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The doctor will see you now

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We saw new Chester County School Superintendent Dr. Thomas Graves at Lewisville High School's recent baseball banquet. We saw him at a couple of games during the Lions' run to the state title as well, where his Auburn education and allegiance was the target of some playful teasing by a University of South Carolina Gamecocks fan. We saw him at all three of our high schools' graduations, at a recital and at a lot of other public gatherings. We don't get up early enough, but you might see him going for his every-morning six-mile jog.

In short, we've seen him a lot, and that's good.

Graves officially began his work in Chester on May 1, coming here from Abington, Virginia where he served as an assistant superintendent. When the Chester County School Board began it's search process for a successor to Larry Heath, it first asked the public what it wanted in it's superintendent. The result was a list so packed with superlatives, one board member jokingly asked if such a human being existed. One of the desired traits, though, was someone who will live in Chester and be committed to Chester. It was stressed over and over that whoever took the job could not be a person that punched a clock and hightailed it home somewhere beyond the county line. Being the highest paid public servant in the county comes with expectations, one of which is that they will live here and be a visible presence in the community.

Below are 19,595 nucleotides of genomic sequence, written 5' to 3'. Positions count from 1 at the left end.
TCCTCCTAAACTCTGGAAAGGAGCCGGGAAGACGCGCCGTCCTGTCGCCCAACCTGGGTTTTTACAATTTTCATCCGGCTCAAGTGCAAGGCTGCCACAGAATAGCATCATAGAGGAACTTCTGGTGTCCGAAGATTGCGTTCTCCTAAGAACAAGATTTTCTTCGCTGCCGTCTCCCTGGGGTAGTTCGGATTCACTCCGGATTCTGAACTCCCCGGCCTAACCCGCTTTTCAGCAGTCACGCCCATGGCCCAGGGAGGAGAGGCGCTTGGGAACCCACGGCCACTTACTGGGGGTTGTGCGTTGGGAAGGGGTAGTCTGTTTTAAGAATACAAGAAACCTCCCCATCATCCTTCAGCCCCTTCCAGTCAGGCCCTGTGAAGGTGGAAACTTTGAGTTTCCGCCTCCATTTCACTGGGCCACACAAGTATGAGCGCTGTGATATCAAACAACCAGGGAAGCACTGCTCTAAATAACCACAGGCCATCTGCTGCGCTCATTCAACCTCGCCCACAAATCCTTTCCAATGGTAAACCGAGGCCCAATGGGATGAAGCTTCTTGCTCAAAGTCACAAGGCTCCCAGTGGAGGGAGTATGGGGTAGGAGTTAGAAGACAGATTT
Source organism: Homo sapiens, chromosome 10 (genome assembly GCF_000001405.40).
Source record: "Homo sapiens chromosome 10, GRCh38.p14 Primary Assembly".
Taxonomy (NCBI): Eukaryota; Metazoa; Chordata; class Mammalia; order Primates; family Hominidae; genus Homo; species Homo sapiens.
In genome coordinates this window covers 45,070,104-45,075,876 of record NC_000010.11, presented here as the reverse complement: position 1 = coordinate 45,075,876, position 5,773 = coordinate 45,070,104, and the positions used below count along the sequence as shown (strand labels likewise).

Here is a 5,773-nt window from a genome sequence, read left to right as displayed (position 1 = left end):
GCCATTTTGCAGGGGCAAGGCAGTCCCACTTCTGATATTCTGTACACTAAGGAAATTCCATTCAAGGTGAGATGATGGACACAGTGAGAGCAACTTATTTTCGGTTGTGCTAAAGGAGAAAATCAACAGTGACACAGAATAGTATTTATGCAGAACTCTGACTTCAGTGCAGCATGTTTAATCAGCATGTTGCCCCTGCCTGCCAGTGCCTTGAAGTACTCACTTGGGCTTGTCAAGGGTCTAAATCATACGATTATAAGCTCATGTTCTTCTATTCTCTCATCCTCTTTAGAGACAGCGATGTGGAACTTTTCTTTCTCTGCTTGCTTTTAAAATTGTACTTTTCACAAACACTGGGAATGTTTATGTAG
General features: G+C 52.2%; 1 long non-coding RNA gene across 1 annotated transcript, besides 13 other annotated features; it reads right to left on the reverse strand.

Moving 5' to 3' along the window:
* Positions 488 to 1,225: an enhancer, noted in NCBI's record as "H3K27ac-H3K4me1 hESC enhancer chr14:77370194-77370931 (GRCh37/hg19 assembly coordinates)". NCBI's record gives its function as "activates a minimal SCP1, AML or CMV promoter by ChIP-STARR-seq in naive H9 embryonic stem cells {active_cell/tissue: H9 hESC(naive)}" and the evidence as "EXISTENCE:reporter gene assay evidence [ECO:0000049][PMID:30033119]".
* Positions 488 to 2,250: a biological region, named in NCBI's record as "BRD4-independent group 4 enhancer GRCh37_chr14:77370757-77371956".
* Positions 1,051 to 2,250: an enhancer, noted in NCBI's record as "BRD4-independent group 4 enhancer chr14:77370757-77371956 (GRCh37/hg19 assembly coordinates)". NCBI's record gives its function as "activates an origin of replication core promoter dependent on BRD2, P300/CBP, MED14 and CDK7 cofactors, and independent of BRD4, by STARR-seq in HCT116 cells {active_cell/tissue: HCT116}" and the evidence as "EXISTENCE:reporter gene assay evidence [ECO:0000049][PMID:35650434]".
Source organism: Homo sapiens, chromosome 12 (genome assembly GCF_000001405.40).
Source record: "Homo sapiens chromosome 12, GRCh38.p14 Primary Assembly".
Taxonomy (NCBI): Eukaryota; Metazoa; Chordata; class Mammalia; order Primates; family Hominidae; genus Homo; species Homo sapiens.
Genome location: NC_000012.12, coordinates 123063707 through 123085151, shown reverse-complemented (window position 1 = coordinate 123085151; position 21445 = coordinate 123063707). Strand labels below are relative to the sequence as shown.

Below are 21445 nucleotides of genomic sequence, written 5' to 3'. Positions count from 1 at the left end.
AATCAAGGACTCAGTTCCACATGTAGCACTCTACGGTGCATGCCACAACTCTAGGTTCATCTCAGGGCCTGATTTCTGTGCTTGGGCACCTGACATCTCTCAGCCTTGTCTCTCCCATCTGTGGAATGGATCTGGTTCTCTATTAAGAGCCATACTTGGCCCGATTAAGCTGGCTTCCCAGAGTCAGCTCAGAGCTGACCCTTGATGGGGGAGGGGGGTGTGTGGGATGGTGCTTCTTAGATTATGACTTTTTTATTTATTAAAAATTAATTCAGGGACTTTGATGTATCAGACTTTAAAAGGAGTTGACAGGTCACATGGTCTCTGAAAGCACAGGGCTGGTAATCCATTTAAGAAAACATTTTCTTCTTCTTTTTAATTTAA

When Graves was still just a candidate for the Chester job, he came for a visit and said if chosen, he would quickly set about the task of ingraining himself in this county. He's made good on that promise.

There is one place you won't often see Graves, that being in his office. This too, is a good thing. Graves said last week that he's a hands-on administrator. He can't see the needs of students or the work of teachers sitting in the district office. Up until school let out, he said he spent part of just about every day visiting schools.

For the time being, Dr. Phil McDaniel, who has served as interim superintendent since last August, is still on hand to help make for a smooth transition. He, along with the board and district financial staff, recently completed tough work on the new budget. Graves didn't get here in time to have a lot of input in that, but he knows spending has been cut tremendously in recent years. He knows more hard times are ahead too, telling the News & Reporter last week that the district is facing no less than $1.3 million in cuts next fiscal year because of federal stimulus money running out. He didn't sugarcoat that a cut that large will probably mean a loss of good, valuable people. That's hard to hear, but having someone be a leader and communicator was also high on the criteria list for the new superintendent.

Seeing Graves at ball games and other school or community functions doesn't blunt the reality of difficult choices having to be made financially in the future, but it does offer proof that he wants to be here and wants to meet the people he serves.

As time goes on, we expect to see great things from Graves and our schools. In the early going of his tenure, though, we're literally just glad to see him.